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Ladies and gents, this is Hugo Tronche. Hugo won the “King of Self Defense” tournament last year in the “professor” category. He’s a Pencak Silat teacher and he’s an absolute beast.

I don’t typically like choreographed demonstrations (which I assume this is), but look at how Tronche moves. Whether it’s empty handed, with a baton or even with a knife, he moves fast and shockingly accurate.
Remember, this is self defense. It’s not meant to look tidy. He goes for the vitals and puts his opponent down in seconds. He doesn’t stick to punches. His attacks are a combination of kicks, punches, downs and locks. It’s a flurry and enough to fuck up any potential attacker.

It’s gritty, rough and real. If you can disarm someone, punch them in the face, kick their groin and then put them in a choke, all within a few seconds, they’re done for.
I’m not saying we can all be this good but it certainly emphasizes the importance of martial arts when it comes to defending oneself.


Katar Dagger

  • Dated: mid-17th century
  • Culture: Indian
  • Measurements: overall length 36 cm

Of characteristic form, the hilt of the dagger has chiseled grips terminating in acanthus leaves showing traces of silver. The base features curvilinear profiling, while the finely-forged blade comes with sinuous edge treatment. The blade also has a bright polished with armor-piercing tip and actively-patterned silver-gray Damascus steel visible in the triangular central panel and flanking pairs of triple fullers on either side.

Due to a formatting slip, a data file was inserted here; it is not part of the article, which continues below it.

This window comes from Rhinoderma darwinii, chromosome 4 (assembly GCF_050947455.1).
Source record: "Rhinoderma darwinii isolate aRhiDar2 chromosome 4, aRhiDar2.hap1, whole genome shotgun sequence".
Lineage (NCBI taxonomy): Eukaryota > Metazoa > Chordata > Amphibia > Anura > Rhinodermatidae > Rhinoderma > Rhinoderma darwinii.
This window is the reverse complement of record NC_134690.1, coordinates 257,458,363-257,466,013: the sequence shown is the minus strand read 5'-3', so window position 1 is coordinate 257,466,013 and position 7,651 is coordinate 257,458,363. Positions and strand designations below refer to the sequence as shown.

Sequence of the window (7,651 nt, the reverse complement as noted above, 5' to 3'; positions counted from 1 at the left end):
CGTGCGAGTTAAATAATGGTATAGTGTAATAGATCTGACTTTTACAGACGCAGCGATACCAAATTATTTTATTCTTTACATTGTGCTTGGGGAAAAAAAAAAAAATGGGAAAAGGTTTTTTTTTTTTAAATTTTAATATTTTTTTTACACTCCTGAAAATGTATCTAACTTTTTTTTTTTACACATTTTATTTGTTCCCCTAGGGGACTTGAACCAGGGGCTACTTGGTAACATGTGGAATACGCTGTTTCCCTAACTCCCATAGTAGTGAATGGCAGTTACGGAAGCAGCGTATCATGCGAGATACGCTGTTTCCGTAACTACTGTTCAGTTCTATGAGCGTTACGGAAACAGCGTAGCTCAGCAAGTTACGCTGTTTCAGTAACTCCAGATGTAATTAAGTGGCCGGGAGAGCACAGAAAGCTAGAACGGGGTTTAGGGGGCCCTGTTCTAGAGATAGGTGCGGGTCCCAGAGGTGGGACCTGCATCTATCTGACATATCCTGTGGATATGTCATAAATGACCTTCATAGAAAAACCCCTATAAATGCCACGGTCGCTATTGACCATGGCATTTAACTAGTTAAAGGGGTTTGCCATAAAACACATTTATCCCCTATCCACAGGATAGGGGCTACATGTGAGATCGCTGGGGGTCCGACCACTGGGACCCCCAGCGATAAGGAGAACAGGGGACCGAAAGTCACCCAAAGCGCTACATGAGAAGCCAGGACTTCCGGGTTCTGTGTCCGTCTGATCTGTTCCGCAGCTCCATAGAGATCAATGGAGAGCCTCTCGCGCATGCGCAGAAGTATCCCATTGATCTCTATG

Source: Copyright © 2014 Auction Flex


Serbian Nozh Dagger

  • Dated: first half of the 19th century
  • Measurements: overall length 32.5 cm

With fine, intricately filigreed silver hilt of cylindrical form, the dagger is set with multiple corals on each surface. It has a straight, single-edged blade with profiling and fuller along the spine, with long clipped tip struck with stars and crescents. In its embossed in its silver scabbard with bead finial

Source: Copyright © 2014 iCollector

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